You've got to hand it to Nigel Cassidy, the Today programme's sometimes-bumptious business reporter. 'So,' he inquired last week of the chief executive of the John Lewis department stores, 'people are saying you're the next Marks & Spencer' - an observation he did not mean as a compliment. The poor guy, who obviously thought he was there to plug his wonderful range of products, spluttered indignantly before mounting a stout defence.
Let's be clear: John Lewis is not M&S. At least, not yet. But there are a lot of parallels, not least in its middle-class client base and in the fact that it too, after years of shunning advertising, is new in the market with a 48-sheet poster campaign promoting its wares.
A couple of weeks ago in Private View, Gerard Stamp, while professing his deep-rooted love for all things John Lewis, dismissed their new posters as 20 words too long and utterly incomprehensible.
Hmmm. Well, I also know what he means. I adore John Lewis. There's something indefinably wholesome and decent about the place. It stands for value and trust. Indeed, I know several people who kit out their entire lives in John Lewis stuff - from curtains to bedlinen to leather gloves to pots and pans and food from Waitrose. But I know what he means about the posters.
I've seen them in several locations, not least at Hammersmith and Leicester Square tube stations. Even allowing for the extra time one gets while waiting for a Piccadilly line train, I found them hard to decipher. So heaven only knows what chance a roadside passer-by would have.
Based on the fact that the average consumer isn't going to give these posters more than two or three seconds, Stamp is right to say they are incomprehensible. However, speaking as someone who has read them all the way through, you can certainly understand them. It's just that the reward for making all that effort - John Lewis has a fabulous stock of toasters, pushchairs etc and you're bound to find one you'll like probably at a reasonable price - is paltry.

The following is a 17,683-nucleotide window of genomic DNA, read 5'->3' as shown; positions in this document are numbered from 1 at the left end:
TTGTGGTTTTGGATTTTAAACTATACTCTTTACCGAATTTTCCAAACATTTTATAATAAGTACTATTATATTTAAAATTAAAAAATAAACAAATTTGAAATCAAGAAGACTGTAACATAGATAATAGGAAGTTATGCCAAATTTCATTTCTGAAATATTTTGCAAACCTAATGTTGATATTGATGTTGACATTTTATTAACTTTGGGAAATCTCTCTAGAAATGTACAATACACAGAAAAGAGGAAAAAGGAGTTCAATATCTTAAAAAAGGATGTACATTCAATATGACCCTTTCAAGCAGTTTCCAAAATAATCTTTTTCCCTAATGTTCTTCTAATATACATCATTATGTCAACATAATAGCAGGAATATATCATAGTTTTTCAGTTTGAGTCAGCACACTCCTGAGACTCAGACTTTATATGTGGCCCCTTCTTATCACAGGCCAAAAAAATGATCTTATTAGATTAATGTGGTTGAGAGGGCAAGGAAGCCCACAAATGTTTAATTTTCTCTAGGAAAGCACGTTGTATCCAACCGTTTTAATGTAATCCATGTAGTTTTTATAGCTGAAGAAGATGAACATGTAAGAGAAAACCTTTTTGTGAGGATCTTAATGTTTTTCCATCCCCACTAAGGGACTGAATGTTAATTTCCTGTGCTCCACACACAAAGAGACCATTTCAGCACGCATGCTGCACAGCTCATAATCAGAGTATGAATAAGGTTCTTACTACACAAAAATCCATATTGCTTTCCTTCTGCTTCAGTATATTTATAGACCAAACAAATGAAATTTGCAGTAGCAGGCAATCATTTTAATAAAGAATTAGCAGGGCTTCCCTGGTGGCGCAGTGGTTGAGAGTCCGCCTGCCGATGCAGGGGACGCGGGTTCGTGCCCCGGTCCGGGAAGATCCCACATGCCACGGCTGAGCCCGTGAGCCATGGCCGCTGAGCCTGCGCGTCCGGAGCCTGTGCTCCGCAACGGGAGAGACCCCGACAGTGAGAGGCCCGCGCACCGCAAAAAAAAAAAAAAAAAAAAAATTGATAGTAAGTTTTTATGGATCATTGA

Nonetheless, it's not difficult to figure out the strategy. As its latest profit figures show, John Lewis' problem is not generating footfall and sales which, on a like-for-like basis in the department stores, are up 6 per cent. Its problem is getting people to pay a decent price for the products. In the vicious ongoing price war on the high street - described as three years of deflationary prices (that's falling in plain English) - the only way John Lewis can stay in the game is by cutting its margin. Now that's fine, but you don't want to do that forever. Hence an advertising campaign that tries to sell to customers on the basis of choice but slides round the issue of price.
This is where it gets interesting. For years, as most of its customers know, John Lewis has traded under the slogan 'Never Knowingly Undersold', a pledge to match the price of any competitors including those on the internet. But why don't the ads mention this? It's certainly a clear unique selling point, but I guess making this the centrepiece of its campaign could have an even more ruinous effect on margins. So, instead, the ads concentrate on another virtue - the range and breadth of product lines.
The trouble is that, however on-the-button the strategy is, it isn't worth a row of beans if the execution lets you down. And there's no medium like posters to expose that. You only get a nano-second and if you miss that it's sayonara.
Would these ads make me buy from John Lewis? I do anyway, but if I wasn't a devoted customer, they'd try my patience.
Any role models for John Lewis? Yep. Look at the Heals work. Blindingly simple, visually attractive. Ditto Waitrose. Campaignable idea? Not as it currently is.
And the chairman's wife? She may well have written them.